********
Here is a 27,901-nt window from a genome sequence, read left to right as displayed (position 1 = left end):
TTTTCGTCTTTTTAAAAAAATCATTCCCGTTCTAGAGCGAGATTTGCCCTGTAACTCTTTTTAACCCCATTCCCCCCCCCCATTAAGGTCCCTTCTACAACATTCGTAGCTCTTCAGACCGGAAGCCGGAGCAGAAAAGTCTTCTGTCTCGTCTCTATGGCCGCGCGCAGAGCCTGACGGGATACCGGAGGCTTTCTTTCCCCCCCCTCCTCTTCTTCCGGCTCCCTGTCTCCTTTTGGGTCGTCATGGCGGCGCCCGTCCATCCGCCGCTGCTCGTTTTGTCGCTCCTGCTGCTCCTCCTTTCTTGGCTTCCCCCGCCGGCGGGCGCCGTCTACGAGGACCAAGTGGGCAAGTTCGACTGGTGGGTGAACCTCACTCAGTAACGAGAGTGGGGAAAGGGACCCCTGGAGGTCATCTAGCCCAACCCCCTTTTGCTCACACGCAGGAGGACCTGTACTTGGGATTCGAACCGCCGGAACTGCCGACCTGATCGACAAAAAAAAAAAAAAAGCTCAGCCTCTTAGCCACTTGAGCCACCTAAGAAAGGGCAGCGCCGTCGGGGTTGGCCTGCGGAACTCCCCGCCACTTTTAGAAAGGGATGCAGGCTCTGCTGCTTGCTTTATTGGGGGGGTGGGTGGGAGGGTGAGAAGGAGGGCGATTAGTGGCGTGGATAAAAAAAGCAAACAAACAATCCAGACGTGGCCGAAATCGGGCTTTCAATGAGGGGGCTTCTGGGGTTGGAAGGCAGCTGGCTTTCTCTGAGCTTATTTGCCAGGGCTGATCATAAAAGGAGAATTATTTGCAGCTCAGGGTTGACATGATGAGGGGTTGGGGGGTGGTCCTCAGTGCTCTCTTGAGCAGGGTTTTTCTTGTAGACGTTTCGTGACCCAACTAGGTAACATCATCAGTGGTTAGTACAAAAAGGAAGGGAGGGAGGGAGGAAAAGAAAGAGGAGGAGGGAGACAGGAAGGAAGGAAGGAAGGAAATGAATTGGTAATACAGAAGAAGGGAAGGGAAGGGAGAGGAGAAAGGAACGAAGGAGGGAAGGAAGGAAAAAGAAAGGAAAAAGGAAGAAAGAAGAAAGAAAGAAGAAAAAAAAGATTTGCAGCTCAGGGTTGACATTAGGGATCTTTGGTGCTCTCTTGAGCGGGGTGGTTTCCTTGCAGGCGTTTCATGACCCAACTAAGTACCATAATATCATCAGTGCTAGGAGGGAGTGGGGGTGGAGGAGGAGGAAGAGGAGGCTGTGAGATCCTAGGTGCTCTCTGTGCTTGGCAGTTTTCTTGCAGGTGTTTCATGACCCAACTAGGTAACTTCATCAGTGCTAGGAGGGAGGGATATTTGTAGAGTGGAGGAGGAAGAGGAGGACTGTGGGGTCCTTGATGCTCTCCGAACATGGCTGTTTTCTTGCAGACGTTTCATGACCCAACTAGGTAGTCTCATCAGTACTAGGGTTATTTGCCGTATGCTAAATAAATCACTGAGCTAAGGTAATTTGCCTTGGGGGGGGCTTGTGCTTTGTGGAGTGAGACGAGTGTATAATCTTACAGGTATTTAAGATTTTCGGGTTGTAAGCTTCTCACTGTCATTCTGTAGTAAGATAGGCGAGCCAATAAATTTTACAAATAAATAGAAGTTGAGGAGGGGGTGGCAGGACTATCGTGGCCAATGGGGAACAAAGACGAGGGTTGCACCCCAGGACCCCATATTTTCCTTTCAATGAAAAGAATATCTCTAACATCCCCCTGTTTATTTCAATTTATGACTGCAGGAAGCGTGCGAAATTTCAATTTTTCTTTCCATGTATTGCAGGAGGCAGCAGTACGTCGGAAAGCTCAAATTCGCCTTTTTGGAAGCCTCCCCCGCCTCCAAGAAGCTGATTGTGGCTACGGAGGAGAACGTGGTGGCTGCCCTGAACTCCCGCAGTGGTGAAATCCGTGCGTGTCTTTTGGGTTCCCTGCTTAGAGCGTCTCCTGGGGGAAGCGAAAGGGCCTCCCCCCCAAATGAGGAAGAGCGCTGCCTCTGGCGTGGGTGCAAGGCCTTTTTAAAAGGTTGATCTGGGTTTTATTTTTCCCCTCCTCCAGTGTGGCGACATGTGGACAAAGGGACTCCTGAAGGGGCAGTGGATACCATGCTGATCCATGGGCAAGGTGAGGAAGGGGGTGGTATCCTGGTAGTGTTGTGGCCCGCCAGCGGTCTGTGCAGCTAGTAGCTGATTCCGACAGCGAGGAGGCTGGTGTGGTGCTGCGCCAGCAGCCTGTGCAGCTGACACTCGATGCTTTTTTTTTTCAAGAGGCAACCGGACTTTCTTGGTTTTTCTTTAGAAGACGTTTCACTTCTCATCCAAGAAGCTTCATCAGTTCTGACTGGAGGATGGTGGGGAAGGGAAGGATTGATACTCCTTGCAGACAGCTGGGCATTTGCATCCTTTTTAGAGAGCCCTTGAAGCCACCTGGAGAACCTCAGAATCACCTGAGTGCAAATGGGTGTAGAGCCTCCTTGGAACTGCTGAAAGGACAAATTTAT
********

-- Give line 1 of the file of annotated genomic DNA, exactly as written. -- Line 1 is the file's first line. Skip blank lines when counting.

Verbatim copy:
Here is a 27,901-nt window from a genome sequence, read left to right as displayed (position 1 = left end):